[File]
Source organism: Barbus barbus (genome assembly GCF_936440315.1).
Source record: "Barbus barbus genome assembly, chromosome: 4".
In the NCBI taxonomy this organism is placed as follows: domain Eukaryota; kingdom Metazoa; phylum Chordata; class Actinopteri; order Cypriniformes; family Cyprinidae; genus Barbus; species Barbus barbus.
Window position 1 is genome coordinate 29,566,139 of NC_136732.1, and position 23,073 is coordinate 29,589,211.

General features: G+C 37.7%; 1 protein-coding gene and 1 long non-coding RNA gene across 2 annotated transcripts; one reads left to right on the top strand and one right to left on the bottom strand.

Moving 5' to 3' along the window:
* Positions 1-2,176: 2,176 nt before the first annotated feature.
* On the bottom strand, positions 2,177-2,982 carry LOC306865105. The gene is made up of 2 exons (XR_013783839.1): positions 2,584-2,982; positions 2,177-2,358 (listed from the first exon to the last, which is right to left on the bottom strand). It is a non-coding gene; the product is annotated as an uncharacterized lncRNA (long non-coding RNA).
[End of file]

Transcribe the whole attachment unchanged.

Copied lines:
Source organism: Barbus barbus (genome assembly GCF_936440315.1).
Source record: "Barbus barbus genome assembly, chromosome: 4".
In the NCBI taxonomy this organism is placed as follows: domain Eukaryota; kingdom Metazoa; phylum Chordata; class Actinopteri; order Cypriniformes; family Cyprinidae; genus Barbus; species Barbus barbus.
Window position 1 is genome coordinate 29,566,139 of NC_136732.1, and position 23,073 is coordinate 29,589,211.

General features: G+C 37.7%; 1 protein-coding gene and 1 long non-coding RNA gene across 2 annotated transcripts; one reads left to right on the top strand and one right to left on the bottom strand.

Moving 5' to 3' along the window:
* Positions 1-2,176: 2,176 nt before the first annotated feature.
* On the bottom strand, positions 2,177-2,982 carry LOC306865105. The gene is made up of 2 exons (XR_013783839.1): positions 2,584-2,982; positions 2,177-2,358 (listed from the first exon to the last, which is right to left on the bottom strand). It is a non-coding gene; the product is annotated as an uncharacterized lncRNA (long non-coding RNA).